This garden is coordinated by the Churchill Park Community Garden Collective a group of gardeners and community volunteers. We look forward to the upcoming season and hope that you will join our garden community. Please feel free to explore this website for more information.

If you have any questions or would like to join, please contact us at garden@opirg.ca.

June 30, 2012

Gardening on a Budget

            It’s never too early to start planning right? Well, that’s the philosophy behind this week’s post.
            While all the gardeners this year have at least planted their first crops, I (and I’m hoping others as well) am looking forward to next year and the new possibilities for my garden. However, gardening (especially for someone on a student budget) can be expensive. Garden fees, plants, seeds and additional tools and supplies can cost upwards of a $100. Realizing this, I’ve decided to devote this post to five ways you can cut costs when planning your garden.

1.     Plan Early
This step cannot be repeated enough in gardening. Try to have an idea of what you want to plant early in the season and seek out deals. Often, smaller discount stores will offer seeds at lower prices and knowing what you want to plant early allows you to find them in time.
Also, if your really tight for money. You can also decide what to plant based on varying costs. Some seeds/plants are less expensive than others, as well some full grown vegetables and herbs have better margins compared to their store-bought counter-parts and will save you money in the long run. Researching the seeds to buy and the places to buy them, helps make your garden profitable.

2.     Seed swaps
Instead of buying seeds, consider exchanging seeds from last year’s with friends and family. Hamilton also hosts a seed swap every year called Seedy Saturday where you can not only exchange seeds but also buy them and attend gardening workshops.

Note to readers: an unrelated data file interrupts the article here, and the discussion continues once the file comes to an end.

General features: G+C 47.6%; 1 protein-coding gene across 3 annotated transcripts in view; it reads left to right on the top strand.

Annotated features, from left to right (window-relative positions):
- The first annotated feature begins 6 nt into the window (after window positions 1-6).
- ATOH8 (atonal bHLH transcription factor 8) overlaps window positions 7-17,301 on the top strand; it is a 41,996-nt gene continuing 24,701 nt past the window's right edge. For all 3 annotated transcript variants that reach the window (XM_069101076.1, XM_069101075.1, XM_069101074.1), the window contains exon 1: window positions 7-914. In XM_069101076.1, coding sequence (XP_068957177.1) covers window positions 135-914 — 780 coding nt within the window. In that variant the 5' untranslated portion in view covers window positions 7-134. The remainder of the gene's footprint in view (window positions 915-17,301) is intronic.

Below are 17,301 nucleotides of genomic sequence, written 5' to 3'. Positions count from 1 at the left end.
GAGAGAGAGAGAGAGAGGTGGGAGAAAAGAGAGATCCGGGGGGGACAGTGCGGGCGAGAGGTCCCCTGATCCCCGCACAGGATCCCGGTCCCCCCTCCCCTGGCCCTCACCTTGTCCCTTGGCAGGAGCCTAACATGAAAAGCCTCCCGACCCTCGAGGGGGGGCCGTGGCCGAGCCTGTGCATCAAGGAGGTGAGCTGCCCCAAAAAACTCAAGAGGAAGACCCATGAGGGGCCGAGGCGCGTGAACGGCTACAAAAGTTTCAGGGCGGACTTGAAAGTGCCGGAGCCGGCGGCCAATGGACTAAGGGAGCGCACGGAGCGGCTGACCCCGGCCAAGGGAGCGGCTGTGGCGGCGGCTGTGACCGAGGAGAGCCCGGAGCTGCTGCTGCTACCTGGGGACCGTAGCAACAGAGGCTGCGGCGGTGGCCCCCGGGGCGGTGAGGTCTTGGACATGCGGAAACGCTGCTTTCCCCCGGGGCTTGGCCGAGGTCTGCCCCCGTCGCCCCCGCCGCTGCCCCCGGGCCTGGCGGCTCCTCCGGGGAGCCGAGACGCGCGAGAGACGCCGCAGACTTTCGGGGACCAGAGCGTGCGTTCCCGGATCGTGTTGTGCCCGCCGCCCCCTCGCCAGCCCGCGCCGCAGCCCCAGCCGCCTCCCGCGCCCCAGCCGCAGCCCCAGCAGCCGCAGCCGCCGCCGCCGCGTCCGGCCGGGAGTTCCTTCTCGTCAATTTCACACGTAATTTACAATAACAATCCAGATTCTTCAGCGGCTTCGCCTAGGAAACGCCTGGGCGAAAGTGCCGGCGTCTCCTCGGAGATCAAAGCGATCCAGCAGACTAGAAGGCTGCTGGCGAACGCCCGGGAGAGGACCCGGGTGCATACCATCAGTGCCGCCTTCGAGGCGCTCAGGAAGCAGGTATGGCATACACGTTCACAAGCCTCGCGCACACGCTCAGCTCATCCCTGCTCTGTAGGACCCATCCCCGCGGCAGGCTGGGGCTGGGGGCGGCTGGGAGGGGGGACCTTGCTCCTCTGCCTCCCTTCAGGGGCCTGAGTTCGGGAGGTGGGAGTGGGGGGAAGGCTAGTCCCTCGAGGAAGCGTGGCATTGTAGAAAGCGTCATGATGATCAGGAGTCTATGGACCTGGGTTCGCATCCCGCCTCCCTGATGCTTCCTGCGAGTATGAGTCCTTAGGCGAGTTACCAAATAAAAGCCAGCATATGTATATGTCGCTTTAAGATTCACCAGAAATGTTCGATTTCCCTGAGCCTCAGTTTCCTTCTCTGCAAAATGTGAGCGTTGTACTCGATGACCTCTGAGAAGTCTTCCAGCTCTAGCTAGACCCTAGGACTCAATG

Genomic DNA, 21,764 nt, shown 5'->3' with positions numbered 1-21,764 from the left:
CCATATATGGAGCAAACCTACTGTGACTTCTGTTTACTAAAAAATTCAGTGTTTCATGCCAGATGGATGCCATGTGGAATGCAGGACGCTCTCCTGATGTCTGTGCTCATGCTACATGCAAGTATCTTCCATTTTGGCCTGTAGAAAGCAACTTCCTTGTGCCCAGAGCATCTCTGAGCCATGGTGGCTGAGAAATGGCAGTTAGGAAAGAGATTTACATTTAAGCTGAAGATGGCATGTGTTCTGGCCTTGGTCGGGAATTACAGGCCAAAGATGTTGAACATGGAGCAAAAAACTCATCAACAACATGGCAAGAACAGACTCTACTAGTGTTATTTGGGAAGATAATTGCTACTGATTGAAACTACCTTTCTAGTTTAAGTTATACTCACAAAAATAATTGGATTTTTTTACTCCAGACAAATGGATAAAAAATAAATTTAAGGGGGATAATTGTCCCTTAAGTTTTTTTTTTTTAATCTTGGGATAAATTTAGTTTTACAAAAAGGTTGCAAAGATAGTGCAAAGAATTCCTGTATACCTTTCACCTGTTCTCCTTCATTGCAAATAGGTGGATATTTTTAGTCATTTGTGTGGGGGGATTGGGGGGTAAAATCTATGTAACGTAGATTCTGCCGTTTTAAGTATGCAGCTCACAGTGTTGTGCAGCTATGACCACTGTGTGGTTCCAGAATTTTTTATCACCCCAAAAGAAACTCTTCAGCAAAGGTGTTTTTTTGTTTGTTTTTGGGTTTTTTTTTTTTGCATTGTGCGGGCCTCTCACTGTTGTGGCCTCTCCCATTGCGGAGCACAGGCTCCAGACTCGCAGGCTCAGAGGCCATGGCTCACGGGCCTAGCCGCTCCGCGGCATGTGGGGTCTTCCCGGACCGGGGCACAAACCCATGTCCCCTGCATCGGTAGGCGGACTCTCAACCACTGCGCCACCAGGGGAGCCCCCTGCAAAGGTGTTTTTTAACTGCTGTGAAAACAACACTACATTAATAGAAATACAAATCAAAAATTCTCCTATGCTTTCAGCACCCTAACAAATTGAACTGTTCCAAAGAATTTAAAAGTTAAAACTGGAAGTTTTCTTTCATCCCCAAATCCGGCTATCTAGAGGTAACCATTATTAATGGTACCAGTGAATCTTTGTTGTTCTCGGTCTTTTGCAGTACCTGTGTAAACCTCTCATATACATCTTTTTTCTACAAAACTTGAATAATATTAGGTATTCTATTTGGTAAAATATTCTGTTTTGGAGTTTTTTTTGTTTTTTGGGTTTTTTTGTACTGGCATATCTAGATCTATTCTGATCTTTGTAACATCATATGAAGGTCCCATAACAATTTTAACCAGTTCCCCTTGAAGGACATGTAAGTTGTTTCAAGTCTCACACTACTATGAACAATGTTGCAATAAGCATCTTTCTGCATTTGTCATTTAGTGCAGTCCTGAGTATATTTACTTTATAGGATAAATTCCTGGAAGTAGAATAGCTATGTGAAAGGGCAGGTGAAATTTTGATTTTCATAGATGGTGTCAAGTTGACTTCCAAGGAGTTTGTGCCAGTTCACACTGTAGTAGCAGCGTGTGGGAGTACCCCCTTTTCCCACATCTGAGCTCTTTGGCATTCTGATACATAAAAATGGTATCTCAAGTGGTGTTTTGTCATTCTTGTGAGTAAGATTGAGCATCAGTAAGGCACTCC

If you don’t have seeds from past years, you can also collect seeds from some of the produce you guy. For example, chives can be replanted using just the ends from older chives.

3.     Seeds, not plants
This is a general guideline and definitely a hard and fast rule but if you want to save money this season, you could consider planting seeds rather than plants. For example, herbs can be seeded inside by a window and then transplanted outdoors when the weather is better.
Along the same vein, smaller plants are often cheaper as well and you could consider following a similar system for them.
Another important note is that you can often find discounted expired seed packets. While not all the seeds in these packs will germinate, about 50% of them will for more plants.

4.     Do your research
This doesn’t just apply to finding out which stores sell the cheapest seeds and plants but also figuring out where they grow best and how to maximize the supplies you do have. For example, knowing which areas of your garden are in full sun, or slightly shaded and which plants grow best where. You might also want to look into when the best time to plant various plants are.

Hope this list helps you make your garden as profitable as possible in the years to come. If you want to know more about getting the most out of your garden check out: http://scavenging.wordpress.com/2009/04/24/the-2009-no-cost-garden/ for more ideas.

Happy Gardening!

My name's Laura Crump and I'm a third year student in the Arts and Science program at McMaster University. I've been gardening my whole life but this is my first year at Churchill Park Community Garden. I'm really looking forward to working here this summer, 2012.

No comments:

Post a Comment